No Wi-Fi? No Problem! Why and How to Prioritize Your PTOWe hear it time and time again: Taking time off increases physical and mental well-being as well as productivity and focus.
That’s all true:

  • Taking well-deserved time off leads to better performance reviews.
  • Employees who take paid time off (PTO) tend to perform better at work and often return to work with a stronger focus and new perspectives.
    • These perspectives include new experiences and learning opportunities that can positively affect and provide value to your work.
  • Vacation helps your health. Studies have shown missing vacation has been associated with higher risk for heart disease, diabetes, obesity, depression and much more.
  • And no surprise—vacation allows for personal growth and contributes to overall family and friendship harmony. THAT is incredibly important, as I’m sure we all know.

However, is taking vacation easier said than done? Sure, requesting PTO may seem like a breeze, but it’s those days leading up to your out-of-office message that can be most stressful. I recently left American soil to cruise the Mediterranean Sea, which meant no Wi-Fi, no cell service (period) for nearly 10 days. Excited? Of course! But stressed? Undeniably. My last two vacations had included taking midnight conference calls to deal with a crisis (thanks to the time difference) and writing an entire communications strategy on the other one. Not really disconnected vacations, if you will, but I had access to Wi-Fi and my laptop and knew I could be available if necessary. Thus, surrendering myself to a vacation on a body of water and being completely unreachable was a bit of a first for me.
Vacation is all about recharging; and in order to do just that, make sure you prep and plan with these to-do’s:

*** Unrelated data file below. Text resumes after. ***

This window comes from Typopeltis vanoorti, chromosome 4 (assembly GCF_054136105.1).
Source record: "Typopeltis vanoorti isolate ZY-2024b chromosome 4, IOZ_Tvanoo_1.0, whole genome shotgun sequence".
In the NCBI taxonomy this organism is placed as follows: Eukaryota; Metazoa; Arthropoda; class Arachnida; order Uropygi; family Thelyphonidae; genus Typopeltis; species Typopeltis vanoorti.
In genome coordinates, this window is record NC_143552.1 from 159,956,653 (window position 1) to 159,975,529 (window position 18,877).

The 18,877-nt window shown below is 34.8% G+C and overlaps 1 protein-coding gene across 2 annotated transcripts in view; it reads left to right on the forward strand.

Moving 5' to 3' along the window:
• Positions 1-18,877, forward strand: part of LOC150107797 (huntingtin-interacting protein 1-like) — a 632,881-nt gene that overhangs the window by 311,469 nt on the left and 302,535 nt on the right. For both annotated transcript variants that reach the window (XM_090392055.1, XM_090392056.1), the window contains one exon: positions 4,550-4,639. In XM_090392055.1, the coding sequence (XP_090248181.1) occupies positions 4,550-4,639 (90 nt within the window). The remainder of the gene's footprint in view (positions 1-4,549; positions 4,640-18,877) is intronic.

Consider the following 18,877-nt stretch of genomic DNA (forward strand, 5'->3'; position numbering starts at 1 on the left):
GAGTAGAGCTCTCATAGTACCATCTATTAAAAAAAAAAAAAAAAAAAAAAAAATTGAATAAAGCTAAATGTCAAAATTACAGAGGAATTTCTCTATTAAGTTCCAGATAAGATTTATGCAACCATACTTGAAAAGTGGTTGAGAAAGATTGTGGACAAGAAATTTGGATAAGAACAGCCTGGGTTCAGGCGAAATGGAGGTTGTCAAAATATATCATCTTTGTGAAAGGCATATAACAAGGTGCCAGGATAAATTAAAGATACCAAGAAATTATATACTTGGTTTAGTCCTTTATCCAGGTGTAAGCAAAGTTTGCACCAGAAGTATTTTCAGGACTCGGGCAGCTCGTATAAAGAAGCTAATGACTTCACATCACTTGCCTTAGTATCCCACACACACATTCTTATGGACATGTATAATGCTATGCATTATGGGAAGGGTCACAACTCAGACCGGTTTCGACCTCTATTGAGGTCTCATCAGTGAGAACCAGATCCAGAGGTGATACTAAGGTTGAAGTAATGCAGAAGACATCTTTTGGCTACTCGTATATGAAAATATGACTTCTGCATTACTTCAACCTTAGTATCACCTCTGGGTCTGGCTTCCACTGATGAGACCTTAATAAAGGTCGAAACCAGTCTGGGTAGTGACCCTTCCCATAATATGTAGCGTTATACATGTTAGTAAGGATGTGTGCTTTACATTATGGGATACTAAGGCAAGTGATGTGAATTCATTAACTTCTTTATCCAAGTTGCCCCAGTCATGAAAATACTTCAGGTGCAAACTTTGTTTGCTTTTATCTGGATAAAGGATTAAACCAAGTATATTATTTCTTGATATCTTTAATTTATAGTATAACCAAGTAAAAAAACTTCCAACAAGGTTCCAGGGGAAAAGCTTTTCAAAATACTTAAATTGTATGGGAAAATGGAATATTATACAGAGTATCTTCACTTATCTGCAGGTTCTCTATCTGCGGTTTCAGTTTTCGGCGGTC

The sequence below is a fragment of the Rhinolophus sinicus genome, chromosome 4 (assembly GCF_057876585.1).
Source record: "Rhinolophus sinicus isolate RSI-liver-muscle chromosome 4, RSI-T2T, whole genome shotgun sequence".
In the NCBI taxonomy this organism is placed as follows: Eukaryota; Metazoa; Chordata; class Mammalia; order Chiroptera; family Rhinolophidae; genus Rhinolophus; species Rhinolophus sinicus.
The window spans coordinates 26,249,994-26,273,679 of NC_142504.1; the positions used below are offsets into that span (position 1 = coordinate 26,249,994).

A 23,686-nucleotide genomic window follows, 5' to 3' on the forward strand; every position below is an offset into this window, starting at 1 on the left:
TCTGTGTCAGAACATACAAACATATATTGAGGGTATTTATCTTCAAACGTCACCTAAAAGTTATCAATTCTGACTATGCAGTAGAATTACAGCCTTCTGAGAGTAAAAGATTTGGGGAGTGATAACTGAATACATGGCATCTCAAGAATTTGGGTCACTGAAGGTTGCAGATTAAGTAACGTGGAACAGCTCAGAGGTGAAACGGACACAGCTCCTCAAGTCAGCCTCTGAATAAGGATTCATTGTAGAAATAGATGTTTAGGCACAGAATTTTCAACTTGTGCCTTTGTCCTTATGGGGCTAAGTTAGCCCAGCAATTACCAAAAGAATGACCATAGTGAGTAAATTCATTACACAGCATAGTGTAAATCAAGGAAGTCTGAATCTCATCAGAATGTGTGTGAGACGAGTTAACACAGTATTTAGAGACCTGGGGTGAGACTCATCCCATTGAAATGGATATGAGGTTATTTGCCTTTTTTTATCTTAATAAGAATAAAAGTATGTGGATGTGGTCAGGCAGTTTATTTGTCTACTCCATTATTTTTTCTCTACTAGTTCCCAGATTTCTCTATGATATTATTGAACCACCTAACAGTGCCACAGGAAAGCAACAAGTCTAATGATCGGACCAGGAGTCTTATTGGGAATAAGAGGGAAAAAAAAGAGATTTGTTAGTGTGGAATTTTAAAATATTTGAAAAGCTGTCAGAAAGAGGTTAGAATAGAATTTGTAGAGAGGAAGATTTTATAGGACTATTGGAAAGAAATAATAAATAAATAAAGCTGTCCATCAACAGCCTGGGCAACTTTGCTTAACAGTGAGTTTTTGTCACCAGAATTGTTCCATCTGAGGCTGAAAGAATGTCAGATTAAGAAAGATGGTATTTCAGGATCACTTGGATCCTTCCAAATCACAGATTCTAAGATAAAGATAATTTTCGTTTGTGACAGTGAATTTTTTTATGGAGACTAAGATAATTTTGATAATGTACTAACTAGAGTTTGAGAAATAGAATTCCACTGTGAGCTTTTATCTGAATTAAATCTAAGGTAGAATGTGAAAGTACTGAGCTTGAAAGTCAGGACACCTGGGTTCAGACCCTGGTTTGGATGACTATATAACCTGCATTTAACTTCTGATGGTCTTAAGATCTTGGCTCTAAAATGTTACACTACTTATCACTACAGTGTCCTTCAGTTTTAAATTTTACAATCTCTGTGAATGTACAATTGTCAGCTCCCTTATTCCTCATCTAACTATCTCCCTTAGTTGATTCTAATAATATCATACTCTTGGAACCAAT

1. Put your time off on your office’s public calendar.
  2. Give your clients and colleagues an advanced notice of your upcoming PTO. This provides enough warning to help with any issues or urgent matters before your departure.
  3. Be strategic with your schedule. Many complain about the stress of getting all their work done before a vacation, and then the stress of catching up and being overwhelmed when they return. Plan your schedule carefully, i.e., if you can avoid it, don’t plan anything incredibly important the day before you leave or the day you return.
  4. Prioritize your workload. Recognize you’ll never get everything done, so set clear goals for what you need to finish before you leave; what can wait until you return; or what can be delegated to a teammate.
  5. Customize your autoreply email message and voicemail. Make sure it includes how long you will be out and who to contact in your absence.
  6. Most of all, trust your team! Vacation is the perfect time to practice “letting go” and trust that your teammates will jump in and support the account in your absence. Joe DiBenedetto, traditionally a serial-working-during-vacation offender, told me he recently enjoyed a relaxing time off because he trusted his teammates, and he can’t wait to take another vacation.

The United States is the only country in the Organization for Economic Co-operation and Development that does not mandate paid vacation (Read this!). While it’s unlikely our country will be transitioning to a mandated PTO system like some European countries any time soon, we should start viewing totally disconnected, no guilt-feeling vacation time as a non-negotiable. Annual physicals or dental check-ups are a vital part of your health, so start treating PTO as such.

No Wi-Fi? No problem! If you take the appropriate steps to ensure your work is properly transitioned in advance of your departure, then you should be able to fully enjoy your much-earned vacation, worry free.
A few more tips to remember:

  • Take every day of vacation you are given. Many times, PTO days are viewed as “you don’t use it, you lose it.”
  • Avoid taking a “working vacation,” which completely counteracts the benefits of taking time off and clearing your mind.
  • Do not check in constantly. Trust your teammates; constant check-ins are unnecessary.
  • Act as an example—when you respond to e-mails on vacation, you set a precedent. Instead, set an example by completely disconnecting from work. You can also avoid the “people feel guilty taking vacation” situation.
  • Don’t miss out. By doing work on vacation, you will miss out on adventures (little reminder: you PAID for this vacation!)
  • Public Wi-Fi is not worth it—It’s often slow, unreliable and not secure.
  • If you leave your computer at home, you will have a lighter suitcase, and you won’t need to worry about your computer being stolen.
  • Oh, and mark your calendars: National Plan for Vacation Day is celebrated on the last Tuesday of January!